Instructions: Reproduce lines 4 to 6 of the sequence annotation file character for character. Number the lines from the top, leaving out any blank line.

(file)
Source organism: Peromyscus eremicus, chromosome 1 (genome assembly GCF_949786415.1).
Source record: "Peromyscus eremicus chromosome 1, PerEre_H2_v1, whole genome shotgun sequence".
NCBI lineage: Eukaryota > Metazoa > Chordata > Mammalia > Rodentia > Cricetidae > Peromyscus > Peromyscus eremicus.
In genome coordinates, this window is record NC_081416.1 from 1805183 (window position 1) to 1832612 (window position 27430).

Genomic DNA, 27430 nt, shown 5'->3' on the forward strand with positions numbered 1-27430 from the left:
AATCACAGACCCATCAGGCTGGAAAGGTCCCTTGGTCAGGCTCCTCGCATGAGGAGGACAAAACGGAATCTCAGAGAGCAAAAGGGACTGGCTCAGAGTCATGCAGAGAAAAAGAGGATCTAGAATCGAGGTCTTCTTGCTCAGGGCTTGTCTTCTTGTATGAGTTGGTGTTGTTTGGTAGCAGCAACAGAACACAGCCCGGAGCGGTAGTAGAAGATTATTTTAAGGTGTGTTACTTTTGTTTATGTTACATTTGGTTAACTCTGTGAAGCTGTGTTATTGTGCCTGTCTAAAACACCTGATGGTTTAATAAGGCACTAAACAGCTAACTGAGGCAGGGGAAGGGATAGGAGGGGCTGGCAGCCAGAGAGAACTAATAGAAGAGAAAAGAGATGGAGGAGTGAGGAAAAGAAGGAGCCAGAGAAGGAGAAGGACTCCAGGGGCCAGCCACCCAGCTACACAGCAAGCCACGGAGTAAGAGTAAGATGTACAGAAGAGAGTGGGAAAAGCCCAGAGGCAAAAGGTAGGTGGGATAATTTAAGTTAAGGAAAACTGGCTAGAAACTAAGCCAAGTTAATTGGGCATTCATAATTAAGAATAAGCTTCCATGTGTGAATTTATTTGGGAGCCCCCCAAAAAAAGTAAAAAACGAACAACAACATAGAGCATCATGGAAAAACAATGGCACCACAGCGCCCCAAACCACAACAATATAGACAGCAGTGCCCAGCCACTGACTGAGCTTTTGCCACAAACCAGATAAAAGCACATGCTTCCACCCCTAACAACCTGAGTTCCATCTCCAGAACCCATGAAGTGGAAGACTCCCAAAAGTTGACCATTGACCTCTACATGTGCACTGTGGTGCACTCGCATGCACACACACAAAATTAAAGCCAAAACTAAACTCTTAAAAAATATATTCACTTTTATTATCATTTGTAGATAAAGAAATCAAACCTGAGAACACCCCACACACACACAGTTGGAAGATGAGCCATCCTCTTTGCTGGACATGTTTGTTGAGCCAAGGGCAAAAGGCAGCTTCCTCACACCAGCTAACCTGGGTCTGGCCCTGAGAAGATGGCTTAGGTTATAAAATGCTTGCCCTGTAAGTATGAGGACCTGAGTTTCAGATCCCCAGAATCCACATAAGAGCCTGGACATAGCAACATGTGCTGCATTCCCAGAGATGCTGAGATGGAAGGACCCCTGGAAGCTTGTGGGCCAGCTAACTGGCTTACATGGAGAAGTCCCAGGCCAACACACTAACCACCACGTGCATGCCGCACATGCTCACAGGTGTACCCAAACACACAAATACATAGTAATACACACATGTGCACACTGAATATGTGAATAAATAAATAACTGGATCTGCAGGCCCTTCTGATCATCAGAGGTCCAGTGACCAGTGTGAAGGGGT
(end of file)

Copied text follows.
In genome coordinates, this window is record NC_081416.1 from 1805183 (window position 1) to 1832612 (window position 27430).

Genomic DNA, 27430 nt, shown 5'->3' on the forward strand with positions numbered 1-27430 from the left:
AATCACAGACCCATCAGGCTGGAAAGGTCCCTTGGTCAGGCTCCTCGCATGAGGAGGACAAAACGGAATCTCAGAGAGCAAAAGGGACTGGCTCAGAGTCATGCAGAGAAAAAGAGGATCTAGAATCGAGGTCTTCTTGCTCAGGGCTTGTCTTCTTGTATGAGTTGGTGTTGTTTGGTAGCAGCAACAGAACACAGCCCGGAGCGGTAGTAGAAGATTATTTTAAGGTGTGTTACTTTTGTTTATGTTACATTTGGTTAACTCTGTGAAGCTGTGTTATTGTGCCTGTCTAAAACACCTGATGGTTTAATAAGGCACTAAACAGCTAACTGAGGCAGGGGAAGGGATAGGAGGGGCTGGCAGCCAGAGAGAACTAATAGAAGAGAAAAGAGATGGAGGAGTGAGGAAAAGAAGGAGCCAGAGAAGGAGAAGGACTCCAGGGGCCAGCCACCCAGCTACACAGCAAGCCACGGAGTAAGAGTAAGATGTACAGAAGAGAGTGGGAAAAGCCCAGAGGCAAAAGGTAGGTGGGATAATTTAAGTTAAGGAAAACTGGCTAGAAACTAAGCCAAGTTAATTGGGCATTCATAATTAAGAATAAGCTTCCATGTGTGAATTTATTTGGGAGCCCCCCAAAAAAAGTAAAAAACGAACAACAACATAGAGCATCATGGAAAAACAATGGCACCACAGCGCCCCAAACCACAACAATATAGACAGCAGTGCCCAGCCACTGACTGAGCTTTTGCCACAAACCAGATAAAAGCACATGCTTCCACCCCTAACAACCTGAGTTCCATCTCCAGAACCCATGAAGTGGAAGACTCCCAAAAGTTGACCATTGACCTCTACATGTGCACTGTGGTGCACTCGCATGCACACACACAAAATTAAAGCCAAAACTAAACTCTTAAAAAATATATTCACTTTTATTATCATTTGTAGATAAAGAAATCAAACCTGAGAACACCCCACACACACACAGTTGGAAGATGAGCCATCCTCTTTGCTGGACATGTTTGTTGAGCCAAGGGCAAAAGGCAGCTTCCTCACACCAGCTAACCTGGGTCTGGCCCTGAGAAGATGGCTTAGGTTATAAAATGCTTGCCCTGTAAGTATGAGGACCTGAGTTTCAGATCCCCAGAATCCACATAAGAGCCTGGACATAGCAACATGTGCTGCATTCCCAGAGATGCTGAGATGGAAGGACCCCTGGAAGCTTGTGGGCCAGCTAACTGGCTTACATGGAGAAGTCCCAGGCCAACACACTAACCACCACGTGCATGCCGCACATGCTCACAGGTGTACCCAAACACACAAATACATAGTAATACACACATGTGCACACTGAATATGTGAATAAATAAATAACTGGATCTGCAGGCCCTTCTGATCATCAGAGGTCCAGTGACCAGTGTGAAGGGGT